Academic journal article Australian Journal of Language and Literacy

Reading Digital Texts

Academic journal article Australian Journal of Language and Literacy

Reading Digital Texts

Article excerpt

The current emphasis on the teaching and integration of technology in the primary classroom lacks specific direction for teaching the reading of digital texts. This paper reports on the findings of a research project that investigated the way students read and navigate digital texts. The researchers looked particularly at the students' 'reading practices' and whether the explicit teaching of the metalanguage of visual grammar allowed students to discuss and understand digital texts.

Introduction

The current emphasis on the teaching and integration of technology in the primary classroom lacks specific direction for teaching about and with digital texts although several researchers (Unsworth, 2001; Kress, 2003; Unsworth, Thomas, & Bush, 2004; Simpson, 2004; Walsh, 2006) are investigating aspects of this area. In light of the findings from the National Literacy Inquiry and its report, Teaching Reading (DEST, 2005), it is essential that further research develop evidence for the ways in which students read and learn from digital texts and how this evidence may inform both new theory and pedagogy. This paper describes a small study that aimed to investigate the way students read and navigate digital texts and whether the explicit teaching of visual grammar, with a shared metalanguage, allows students and teachers to discuss and understand digital texts.

Current research

The environment of students today is filled with digital texts. The textual shift that has occurred entails more than just distinguishing the difference between reading print-based texts and reading digital texts. Students are comfortable with the range of technology that allows them to surf the internet, send a text message or photo to a friend, or play a digital game while listening to music. They are able to multitask between a variety of digital media, simultaneously processing the various modes of print, image, movement, graphics, animation, sound and music. Such a shift in communication has many researchers contending that there needs to be a pedagogical shift so that the classroom is able to incorporate these new modes of communication (e.g. Kress & Van Leeuwen, 2001; Kress et al., 2001; Kress, 2003; Unsworth, 2001, 2003; Lankshear, Snyder, & Green, 2000; Lankshear & Noble, 2003; Lemke, 2002; Gee, 2003).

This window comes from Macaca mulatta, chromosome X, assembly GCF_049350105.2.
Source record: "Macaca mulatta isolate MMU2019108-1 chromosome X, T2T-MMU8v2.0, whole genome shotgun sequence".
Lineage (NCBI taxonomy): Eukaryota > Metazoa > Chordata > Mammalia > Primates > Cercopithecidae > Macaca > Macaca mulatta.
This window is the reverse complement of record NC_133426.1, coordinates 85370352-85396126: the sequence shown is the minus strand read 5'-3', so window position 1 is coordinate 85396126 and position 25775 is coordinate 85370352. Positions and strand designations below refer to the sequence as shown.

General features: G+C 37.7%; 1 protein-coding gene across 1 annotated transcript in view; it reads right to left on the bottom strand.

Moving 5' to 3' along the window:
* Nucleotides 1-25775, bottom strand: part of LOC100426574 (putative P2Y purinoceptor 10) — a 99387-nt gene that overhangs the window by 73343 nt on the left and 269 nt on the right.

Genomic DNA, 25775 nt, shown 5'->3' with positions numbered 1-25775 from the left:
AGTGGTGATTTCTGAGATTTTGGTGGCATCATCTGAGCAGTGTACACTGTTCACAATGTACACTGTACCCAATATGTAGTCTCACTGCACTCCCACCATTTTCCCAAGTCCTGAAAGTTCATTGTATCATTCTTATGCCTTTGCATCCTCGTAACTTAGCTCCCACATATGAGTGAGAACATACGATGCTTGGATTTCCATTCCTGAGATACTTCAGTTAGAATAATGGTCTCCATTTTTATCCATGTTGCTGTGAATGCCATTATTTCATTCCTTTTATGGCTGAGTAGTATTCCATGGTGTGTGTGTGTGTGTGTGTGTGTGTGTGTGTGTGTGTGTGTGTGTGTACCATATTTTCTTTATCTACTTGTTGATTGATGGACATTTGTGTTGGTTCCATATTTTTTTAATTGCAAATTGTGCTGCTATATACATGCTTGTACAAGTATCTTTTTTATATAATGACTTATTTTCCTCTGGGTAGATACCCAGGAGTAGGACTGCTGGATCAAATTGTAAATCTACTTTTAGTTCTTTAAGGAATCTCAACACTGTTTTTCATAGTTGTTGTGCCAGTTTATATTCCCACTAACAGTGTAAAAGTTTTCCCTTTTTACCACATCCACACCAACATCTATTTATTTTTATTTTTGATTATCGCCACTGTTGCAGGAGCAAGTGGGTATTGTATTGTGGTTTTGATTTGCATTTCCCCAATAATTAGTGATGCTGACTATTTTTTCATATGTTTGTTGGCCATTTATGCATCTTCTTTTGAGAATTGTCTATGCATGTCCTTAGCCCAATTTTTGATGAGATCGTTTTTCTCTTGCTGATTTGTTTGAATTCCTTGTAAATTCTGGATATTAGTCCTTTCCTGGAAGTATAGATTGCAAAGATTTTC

Research is at the early stages of determining the exact features that are needed for reading digital texts and how the reading process is similar to or different from reading conventional texts (Walsh, 2006). During the 1990s there was a strong move to determine the differences between reading images and reading print, and to establish image-text relations, along with attempts to develop a 'visual grammar' (Kress & van Leeuwen, 1996). There have been more recent attempts to refine this visual grammar so it applies to digital or multimodal texts (Unsworth, 2001; Callow & Zammitt, 2002; Simpson, 2004; Noad, 2005).

Kress (2003) has shown that the difference between reading words and images is in the 'logic of the words' compared with the 'logic of the image'. For example, he shows that the logic of words is linear and sequential whereas the logic of an image is non-linear and non-sequential. In an analysis of the similarities and differences between reading print and multimodal texts, Walsh (2006) has demonstrated how the similarities are linked to aspects of meaning-making, whatever the type of text or purpose of the reader. She shows that the differences are in the processing of the different modes and in the affordances of these modes. In multimodal texts, compared with print-based texts, the reader will use various senses (sight, hearing, tactile, kinaesthetic) to respond to other modes. This processing may be influenced by the synchronous effects of images, colour, line, angle, position or the arrangement of these with movement, animation or sound effects. We need to theorise the interactions that occur as readers process these modes, separately or simultaneously, in a digital text. …

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